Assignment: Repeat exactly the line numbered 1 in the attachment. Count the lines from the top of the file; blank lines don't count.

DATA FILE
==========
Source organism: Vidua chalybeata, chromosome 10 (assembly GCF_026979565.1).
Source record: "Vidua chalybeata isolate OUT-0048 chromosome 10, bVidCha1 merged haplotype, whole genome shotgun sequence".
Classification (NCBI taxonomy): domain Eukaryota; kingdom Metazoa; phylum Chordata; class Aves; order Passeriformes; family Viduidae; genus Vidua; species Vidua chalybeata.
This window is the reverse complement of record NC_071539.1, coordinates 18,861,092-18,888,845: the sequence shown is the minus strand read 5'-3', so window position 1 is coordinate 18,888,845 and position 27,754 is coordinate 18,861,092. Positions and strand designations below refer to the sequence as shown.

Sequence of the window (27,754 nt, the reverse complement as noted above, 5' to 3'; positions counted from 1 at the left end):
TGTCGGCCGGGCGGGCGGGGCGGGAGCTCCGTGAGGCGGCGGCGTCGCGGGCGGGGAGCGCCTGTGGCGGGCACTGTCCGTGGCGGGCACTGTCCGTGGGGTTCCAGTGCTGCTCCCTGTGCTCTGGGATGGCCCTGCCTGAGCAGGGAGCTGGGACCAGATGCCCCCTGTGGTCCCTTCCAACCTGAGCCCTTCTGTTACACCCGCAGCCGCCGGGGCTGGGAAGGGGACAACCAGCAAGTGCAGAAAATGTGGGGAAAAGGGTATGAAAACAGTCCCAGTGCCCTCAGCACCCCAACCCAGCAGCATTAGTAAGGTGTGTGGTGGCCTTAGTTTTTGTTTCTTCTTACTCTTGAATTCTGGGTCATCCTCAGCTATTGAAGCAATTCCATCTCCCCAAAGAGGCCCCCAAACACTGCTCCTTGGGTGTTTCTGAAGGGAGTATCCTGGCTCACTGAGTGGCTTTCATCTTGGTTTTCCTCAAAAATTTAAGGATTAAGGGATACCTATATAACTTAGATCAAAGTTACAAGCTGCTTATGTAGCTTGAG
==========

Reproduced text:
Source organism: Vidua chalybeata, chromosome 10 (assembly GCF_026979565.1).